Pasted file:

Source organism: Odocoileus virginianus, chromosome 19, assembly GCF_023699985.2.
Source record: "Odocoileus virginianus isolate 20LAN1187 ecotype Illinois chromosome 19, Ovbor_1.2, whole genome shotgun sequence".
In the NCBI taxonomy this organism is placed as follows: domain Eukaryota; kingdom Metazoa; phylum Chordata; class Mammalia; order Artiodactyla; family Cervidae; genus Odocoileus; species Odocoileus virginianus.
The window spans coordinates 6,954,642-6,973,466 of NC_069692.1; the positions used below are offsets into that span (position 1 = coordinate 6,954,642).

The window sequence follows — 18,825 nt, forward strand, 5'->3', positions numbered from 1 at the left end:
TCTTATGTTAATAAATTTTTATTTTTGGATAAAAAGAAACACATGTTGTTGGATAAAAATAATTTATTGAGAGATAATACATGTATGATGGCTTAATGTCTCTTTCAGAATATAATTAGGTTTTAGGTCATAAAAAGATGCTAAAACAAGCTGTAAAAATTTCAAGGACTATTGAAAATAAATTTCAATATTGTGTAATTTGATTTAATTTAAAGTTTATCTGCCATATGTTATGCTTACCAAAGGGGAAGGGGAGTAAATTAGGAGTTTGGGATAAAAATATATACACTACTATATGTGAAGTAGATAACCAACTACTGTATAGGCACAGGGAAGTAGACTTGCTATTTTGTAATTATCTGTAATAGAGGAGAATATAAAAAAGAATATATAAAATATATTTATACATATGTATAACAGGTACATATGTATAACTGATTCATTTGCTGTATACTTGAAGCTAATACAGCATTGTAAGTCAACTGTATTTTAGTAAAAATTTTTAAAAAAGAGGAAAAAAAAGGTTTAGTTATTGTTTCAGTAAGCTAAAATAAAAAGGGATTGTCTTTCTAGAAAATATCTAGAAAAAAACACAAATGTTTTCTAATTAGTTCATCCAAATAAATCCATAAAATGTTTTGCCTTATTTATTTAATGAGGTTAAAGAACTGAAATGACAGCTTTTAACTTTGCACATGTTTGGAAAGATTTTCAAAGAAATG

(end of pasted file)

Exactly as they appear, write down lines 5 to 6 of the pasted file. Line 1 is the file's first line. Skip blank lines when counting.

The window sequence follows — 18,825 nt, forward strand, 5'->3', positions numbered from 1 at the left end:
TCTTATGTTAATAAATTTTTATTTTTGGATAAAAAGAAACACATGTTGTTGGATAAAAATAATTTATTGAGAGATAATACATGTATGATGGCTTAATGTCTCTTTCAGAATATAATTAGGTTTTAGGTCATAAAAAGATGCTAAAACAAGCTGTAAAAATTTCAAGGACTATTGAAAATAAATTTCAATATTGTGTAATTTGATTTAATTTAAAGTTTATCTGCCATATGTTATGCTTACCAAAGGGGAAGGGGAGTAAATTAGGAGTTTGGGATAAAAATATATACACTACTATATGTGAAGTAGATAACCAACTACTGTATAGGCACAGGGAAGTAGACTTGCTATTTTGTAATTATCTGTAATAGAGGAGAATATAAAAAAGAATATATAAAATATATTTATACATATGTATAACAGGTACATATGTATAACTGATTCATTTGCTGTATACTTGAAGCTAATACAGCATTGTAAGTCAACTGTATTTTAGTAAAAATTTTTAAAAAAGAGGAAAAAAAAGGTTTAGTTATTGTTTCAGTAAGCTAAAATAAAAAGGGATTGTCTTTCTAGAAAATATCTAGAAAAAAACACAAATGTTTTCTAATTAGTTCATCCAAATAAATCCATAAAATGTTTTGCCTTATTTATTTAATGAGGTTAAAGAACTGAAATGACAGCTTTTAACTTTGCACATGTTTGGAAAGATTTTCAAAGAAATG